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You need to test, we're here to help.

16 August 2018

More on Quiet-Low I/O Drivers and Ground Bounce

To configure an I/O driver as a quiet-low line, its output is connected directly to Vss on the die
Figure 1: To configure an I/O driver as a quiet-low line, its
output is connected directly to Vss on the die
Ground bounce can plague digital I/O lines with bit errors and turn your hair grey trying to uncover the cause in the process. But there is a trick you can use to make the analysis a little easier: using a quiet-low I/O driver as a sense line to reveal the existence, and magnitude, of ground bounce in your system.

07 August 2018

About Ground Bounce and How to Measure It

Shown are five I/O drivers within a package driving signal lines on a PC board
Figure 1: Shown are five I/O drivers
within a package driving signal
lines on a PC board
Designing and/or troubleshooting a system with, say, an MCU driving signals across transmission lines, can be an interesting exercise in patience and diligent sleuthing. Perhaps you're seeing an inordinate amount of bit errors at the receive end of I/O lines but having some difficulty nailing down the source. In many cases, the problem is ground bounce, an issue that can be tough to diagnose and cure. Let's begin an examination of the ground-bounce phenomenon by explaining how it arises and then outlining an approach for finding it.

23 July 2018

Feed-Forward Equalization

FFE creates a number of delayed versions of the input signal that are then added back to the signal with proper weights
Figure 1: FFE creates a number of delayed versions of the
input signal that are then added back to the signal with
proper weights
In addition to continuous time linear equalization (CTLE), another means of improving signal quality at the receiver end of a high-speed serial data link is known as feed-forward equalization (FFE). In terms of implementation, FFE is not unlike the pre-emphasis filtering that is done on the transmitter side. An FFE implementation looks for all intents and purposes like a digital finite impulse response (FIR) filter.

17 July 2018

Continuous Time Linear Equalization

A CTLE implementation at the receiver end of a serial-data channel seeks to boost higher frequencies while not boosting noise any more than necessary
Figure 1: A CTLE implementation at the receiver end of a
serial-data channel seeks to boost higher frequencies while
not boosting noise any more than necessary
We've been looking at the broad topic of debugging high-speed serial links, and in that context, we're also touching on ways to improve signal performance on the receiver side. One of those ways is to implement continuous time linear equalization (CTLE).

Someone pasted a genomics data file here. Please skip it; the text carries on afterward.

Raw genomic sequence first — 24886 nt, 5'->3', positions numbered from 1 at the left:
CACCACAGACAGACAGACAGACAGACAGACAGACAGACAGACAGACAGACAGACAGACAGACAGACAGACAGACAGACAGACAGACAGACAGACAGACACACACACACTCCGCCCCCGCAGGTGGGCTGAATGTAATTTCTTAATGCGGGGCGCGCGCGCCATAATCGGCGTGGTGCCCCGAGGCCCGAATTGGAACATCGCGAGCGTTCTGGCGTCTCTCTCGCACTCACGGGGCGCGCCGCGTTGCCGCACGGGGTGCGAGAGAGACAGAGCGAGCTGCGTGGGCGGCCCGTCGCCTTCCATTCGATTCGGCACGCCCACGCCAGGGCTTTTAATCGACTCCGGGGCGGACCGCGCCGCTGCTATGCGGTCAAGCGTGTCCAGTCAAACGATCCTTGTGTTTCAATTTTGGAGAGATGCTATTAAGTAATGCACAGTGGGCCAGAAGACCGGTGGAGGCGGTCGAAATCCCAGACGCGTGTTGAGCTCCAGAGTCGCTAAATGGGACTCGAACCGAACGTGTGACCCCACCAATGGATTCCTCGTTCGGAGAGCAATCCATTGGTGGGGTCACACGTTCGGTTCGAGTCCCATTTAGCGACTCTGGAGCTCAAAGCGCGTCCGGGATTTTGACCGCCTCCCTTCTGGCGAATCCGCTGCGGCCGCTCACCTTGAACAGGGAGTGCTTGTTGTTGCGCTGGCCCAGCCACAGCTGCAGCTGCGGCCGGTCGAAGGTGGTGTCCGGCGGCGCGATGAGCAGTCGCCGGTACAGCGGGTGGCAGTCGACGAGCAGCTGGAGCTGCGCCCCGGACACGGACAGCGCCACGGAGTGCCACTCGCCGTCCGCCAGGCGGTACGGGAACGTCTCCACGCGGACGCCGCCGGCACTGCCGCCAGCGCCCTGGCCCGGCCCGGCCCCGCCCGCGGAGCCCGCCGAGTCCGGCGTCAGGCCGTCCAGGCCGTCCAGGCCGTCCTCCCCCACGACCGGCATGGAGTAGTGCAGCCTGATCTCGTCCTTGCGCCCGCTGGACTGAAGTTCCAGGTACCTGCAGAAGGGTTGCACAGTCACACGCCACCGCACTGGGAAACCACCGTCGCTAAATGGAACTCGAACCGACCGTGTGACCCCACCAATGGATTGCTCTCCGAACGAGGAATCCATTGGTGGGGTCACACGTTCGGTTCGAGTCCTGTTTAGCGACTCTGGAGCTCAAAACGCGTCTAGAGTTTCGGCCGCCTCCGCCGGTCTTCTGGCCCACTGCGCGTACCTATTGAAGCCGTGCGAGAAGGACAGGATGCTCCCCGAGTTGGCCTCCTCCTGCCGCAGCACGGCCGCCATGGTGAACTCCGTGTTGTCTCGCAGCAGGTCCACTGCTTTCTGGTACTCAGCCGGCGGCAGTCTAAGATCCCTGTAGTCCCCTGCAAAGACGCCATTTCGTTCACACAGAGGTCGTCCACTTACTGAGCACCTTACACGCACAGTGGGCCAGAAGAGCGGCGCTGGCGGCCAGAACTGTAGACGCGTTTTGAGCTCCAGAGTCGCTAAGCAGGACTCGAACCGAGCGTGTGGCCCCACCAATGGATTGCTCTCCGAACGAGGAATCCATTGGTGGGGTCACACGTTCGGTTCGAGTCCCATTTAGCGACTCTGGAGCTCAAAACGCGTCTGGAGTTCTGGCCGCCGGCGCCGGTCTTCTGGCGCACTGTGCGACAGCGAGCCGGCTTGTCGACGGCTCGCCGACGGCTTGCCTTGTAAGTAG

10 July 2018

Serial-Data Channel Emulation and S Parameters

Higher data rates + "same old" channel media = degraded signal quality at receiver
Figure 1: Higher data rates + "same old" channel media
= degraded signal quality at receiver
Serial data rates have risen but propagation media for the channel remain unchanged, and that results in greater attenuation to the frequencies of interest. We could ignore these losses at lower frequencies, but now that rise times are so much faster, that's not an option. Channel effects now intrude into design margins to the point where eyes deteriorate and bit-error rates become unacceptable.

29 June 2018

The Effects of De-Emphasis on Eye Diagrams

This "at the receiver" eye diagram of a serial-data stream shows the effect a lossy channel has on signal quality
Figure 1: This eye diagram of a serial-data stream as measured
at the receiver shows the effect a lossy channel has
on signal quality
Having discussed what transmit pre-emphasis is all about and the various ways in which it's implemented, it might be useful at this juncture to look at some examples of its application and the salutary effect it can have on the signal's eye diagram at the receiver end of the channel. Recall that there are two variations on pre-emphasis: de-emphasis and pre-shoot, which use different taps of a three-tap finite impulse response (FIR) filter to emphasize the last bit or the first bit of a bit sequence, respectively.

27 June 2018

Introduction to Channel Equalization

Transmit pre-emphasis pre-distorts signals in anticipation of the channel's effects
Figure 1: Transmit pre-emphasis pre-distorts signals
in anticipation of the channel's effects
A number of factors can cause degradation of performance in a high-speed serial data link. Among them are inter-symbol interference (ISI) jitter, attenuation, reflections due to impedance mismatches, and insertion losses, to name a few. But fear not: There are techniques one may use to compensate for these losses known as equalization. We'll review the basics of channel equalization in today's post.